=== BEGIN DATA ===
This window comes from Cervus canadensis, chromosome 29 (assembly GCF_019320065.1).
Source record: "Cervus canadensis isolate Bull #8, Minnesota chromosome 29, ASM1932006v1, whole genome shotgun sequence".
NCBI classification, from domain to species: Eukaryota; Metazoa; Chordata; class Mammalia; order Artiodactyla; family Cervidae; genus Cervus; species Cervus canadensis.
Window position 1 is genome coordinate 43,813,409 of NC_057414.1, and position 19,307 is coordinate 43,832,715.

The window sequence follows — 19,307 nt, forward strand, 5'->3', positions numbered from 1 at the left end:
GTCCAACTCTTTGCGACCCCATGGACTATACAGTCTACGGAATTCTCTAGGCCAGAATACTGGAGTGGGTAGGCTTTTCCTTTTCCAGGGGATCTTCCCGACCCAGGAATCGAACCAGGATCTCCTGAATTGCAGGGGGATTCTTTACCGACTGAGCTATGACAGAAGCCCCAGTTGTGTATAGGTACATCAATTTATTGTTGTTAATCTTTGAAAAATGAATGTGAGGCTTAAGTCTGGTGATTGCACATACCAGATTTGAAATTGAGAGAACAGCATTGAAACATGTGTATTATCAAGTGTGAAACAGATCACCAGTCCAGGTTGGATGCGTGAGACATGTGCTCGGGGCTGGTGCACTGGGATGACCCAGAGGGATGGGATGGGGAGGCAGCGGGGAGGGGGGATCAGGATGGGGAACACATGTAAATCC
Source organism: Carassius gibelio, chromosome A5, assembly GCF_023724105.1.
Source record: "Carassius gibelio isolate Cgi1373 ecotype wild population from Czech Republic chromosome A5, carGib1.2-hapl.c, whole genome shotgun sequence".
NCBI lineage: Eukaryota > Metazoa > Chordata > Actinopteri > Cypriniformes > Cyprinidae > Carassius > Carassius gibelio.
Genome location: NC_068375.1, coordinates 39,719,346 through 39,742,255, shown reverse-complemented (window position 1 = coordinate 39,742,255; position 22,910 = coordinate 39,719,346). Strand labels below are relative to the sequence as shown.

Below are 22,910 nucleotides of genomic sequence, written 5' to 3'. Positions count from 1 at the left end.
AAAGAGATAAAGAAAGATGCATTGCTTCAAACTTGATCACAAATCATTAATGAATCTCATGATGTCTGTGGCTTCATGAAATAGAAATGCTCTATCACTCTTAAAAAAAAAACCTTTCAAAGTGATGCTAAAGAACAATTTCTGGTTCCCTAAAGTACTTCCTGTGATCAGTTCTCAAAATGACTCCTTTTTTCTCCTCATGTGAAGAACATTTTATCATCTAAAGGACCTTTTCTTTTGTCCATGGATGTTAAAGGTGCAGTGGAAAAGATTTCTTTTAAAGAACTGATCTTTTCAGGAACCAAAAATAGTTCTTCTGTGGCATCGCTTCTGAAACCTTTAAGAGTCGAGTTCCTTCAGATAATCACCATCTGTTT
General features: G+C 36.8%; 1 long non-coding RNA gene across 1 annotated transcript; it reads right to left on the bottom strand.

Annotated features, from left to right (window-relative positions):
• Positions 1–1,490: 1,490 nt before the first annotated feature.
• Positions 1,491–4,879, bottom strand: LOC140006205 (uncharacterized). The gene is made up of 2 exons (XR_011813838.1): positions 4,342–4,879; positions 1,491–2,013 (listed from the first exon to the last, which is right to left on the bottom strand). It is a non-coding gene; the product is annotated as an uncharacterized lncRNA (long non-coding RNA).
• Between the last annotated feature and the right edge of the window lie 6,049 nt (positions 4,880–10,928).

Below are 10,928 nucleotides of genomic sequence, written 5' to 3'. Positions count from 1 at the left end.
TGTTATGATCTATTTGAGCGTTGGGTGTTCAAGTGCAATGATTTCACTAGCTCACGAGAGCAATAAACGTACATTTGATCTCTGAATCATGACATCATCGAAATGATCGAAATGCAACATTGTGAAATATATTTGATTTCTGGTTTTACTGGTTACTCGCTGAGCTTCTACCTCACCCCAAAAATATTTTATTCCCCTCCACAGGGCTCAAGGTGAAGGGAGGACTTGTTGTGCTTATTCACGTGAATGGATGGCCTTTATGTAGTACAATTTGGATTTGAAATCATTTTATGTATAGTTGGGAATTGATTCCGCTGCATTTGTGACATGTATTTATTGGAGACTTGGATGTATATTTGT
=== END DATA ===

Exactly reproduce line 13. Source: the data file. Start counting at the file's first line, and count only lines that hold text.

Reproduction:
General features: G+C 36.8%; 1 long non-coding RNA gene across 1 annotated transcript; it reads right to left on the bottom strand.